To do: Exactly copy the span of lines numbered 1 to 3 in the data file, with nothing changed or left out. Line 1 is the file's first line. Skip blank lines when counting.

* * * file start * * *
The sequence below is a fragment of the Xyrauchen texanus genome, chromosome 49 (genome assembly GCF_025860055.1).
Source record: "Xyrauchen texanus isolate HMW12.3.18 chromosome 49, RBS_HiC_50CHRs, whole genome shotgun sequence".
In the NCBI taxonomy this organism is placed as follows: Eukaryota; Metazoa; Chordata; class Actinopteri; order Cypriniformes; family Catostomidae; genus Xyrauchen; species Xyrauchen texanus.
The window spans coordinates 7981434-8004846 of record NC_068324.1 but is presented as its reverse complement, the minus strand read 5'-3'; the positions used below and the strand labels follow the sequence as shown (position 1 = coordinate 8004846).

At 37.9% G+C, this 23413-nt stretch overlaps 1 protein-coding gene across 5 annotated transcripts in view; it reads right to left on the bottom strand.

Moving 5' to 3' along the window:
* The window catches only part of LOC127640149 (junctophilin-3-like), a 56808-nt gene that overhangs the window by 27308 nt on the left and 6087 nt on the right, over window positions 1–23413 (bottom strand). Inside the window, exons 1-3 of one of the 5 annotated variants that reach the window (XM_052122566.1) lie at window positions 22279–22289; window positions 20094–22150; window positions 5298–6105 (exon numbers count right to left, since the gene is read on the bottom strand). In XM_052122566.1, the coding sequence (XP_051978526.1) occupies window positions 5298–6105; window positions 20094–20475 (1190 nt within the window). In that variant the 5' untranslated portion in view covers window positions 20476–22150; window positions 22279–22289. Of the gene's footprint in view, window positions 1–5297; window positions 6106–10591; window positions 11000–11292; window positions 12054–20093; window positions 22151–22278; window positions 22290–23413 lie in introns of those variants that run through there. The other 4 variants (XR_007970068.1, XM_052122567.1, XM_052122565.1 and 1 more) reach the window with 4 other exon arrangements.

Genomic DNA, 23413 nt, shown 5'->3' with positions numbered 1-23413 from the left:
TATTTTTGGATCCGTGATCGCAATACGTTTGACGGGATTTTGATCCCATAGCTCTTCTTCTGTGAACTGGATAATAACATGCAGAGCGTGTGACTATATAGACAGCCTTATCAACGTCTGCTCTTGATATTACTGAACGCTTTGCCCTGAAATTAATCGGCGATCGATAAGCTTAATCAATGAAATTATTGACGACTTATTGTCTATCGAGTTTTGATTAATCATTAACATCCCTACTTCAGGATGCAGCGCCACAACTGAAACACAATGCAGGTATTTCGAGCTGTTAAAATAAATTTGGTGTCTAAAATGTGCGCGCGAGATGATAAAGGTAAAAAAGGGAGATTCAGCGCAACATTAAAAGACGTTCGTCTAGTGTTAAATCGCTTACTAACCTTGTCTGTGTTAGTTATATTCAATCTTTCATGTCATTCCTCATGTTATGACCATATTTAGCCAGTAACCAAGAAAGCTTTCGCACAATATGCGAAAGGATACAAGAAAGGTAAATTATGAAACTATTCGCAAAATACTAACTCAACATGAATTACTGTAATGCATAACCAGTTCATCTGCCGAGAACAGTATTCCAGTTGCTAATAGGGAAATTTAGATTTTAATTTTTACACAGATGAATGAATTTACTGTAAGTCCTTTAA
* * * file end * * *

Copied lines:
The sequence below is a fragment of the Xyrauchen texanus genome, chromosome 49 (genome assembly GCF_025860055.1).
Source record: "Xyrauchen texanus isolate HMW12.3.18 chromosome 49, RBS_HiC_50CHRs, whole genome shotgun sequence".
In the NCBI taxonomy this organism is placed as follows: Eukaryota; Metazoa; Chordata; class Actinopteri; order Cypriniformes; family Catostomidae; genus Xyrauchen; species Xyrauchen texanus.